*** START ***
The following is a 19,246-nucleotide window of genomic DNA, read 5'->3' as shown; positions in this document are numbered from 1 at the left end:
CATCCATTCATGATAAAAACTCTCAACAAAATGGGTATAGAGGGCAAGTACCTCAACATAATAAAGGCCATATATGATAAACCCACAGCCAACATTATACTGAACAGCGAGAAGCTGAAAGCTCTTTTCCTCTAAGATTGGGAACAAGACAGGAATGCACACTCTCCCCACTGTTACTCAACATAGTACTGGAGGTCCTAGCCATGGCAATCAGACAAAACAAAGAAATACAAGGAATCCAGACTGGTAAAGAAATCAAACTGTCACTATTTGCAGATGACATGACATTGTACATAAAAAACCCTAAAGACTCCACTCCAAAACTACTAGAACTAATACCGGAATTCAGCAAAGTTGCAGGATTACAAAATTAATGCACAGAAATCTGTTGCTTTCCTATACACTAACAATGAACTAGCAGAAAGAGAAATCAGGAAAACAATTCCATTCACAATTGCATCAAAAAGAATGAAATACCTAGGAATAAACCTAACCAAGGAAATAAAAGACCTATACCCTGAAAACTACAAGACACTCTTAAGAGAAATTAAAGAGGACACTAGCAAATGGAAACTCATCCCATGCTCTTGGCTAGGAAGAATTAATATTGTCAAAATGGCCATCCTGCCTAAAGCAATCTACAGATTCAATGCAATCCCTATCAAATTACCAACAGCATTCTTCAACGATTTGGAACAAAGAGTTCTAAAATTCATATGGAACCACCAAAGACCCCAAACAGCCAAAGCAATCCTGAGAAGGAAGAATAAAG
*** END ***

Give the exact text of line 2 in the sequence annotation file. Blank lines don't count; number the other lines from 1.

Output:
CATCCATTCATGATAAAAACTCTCAACAAAATGGGTATAGAGGGCAAGTACCTCAACATAATAAAGGCCATATATGATAAACCCACAGCCAACATTATACTGAACAGCGAGAAGCTGAAAGCTCTTTTCCTCTAAGATTGGGAACAAGACAGGAATGCACACTCTCCCCACTGTTACTCAACATAGTACTGGAGGTCCTAGCCATGGCAATCAGACAAAACAAAGAAATACAAGGAATCCAGACTGGTAAAGAAATCAAACTGTCACTATTTGCAGATGACATGACATTGTACATAAAAAACCCTAAAGACTCCACTCCAAAACTACTAGAACTAATACCGGAATTCAGCAAAGTTGCAGGATTACAAAATTAATGCACAGAAATCTGTTGCTTTCCTATACACTAACAATGAACTAGCAGAAAGAGAAATCAGGAAAACAATTCCATTCACAATTGCATCAAAAAGAATGAAATACCTAGGAATAAACCTAACCAAGGAAATAAAAGACCTATACCCTGAAAACTACAAGACACTCTTAAGAGAAATTAAAGAGGACACTAGCAAATGGAAACTCATCCCATGCTCTTGGCTAGGAAGAATTAATATTGTCAAAATGGCCATCCTGCCTAAAGCAATCTACAGATTCAATGCAATCCCTATCAAATTACCAACAGCATTCTTCAACGATTTGGAACAAAGAGTTCTAAAATTCATATGGAACCACCAAAGACCCCAAACAGCCAAAGCAATCCTGAGAAGGAAGAATAAAG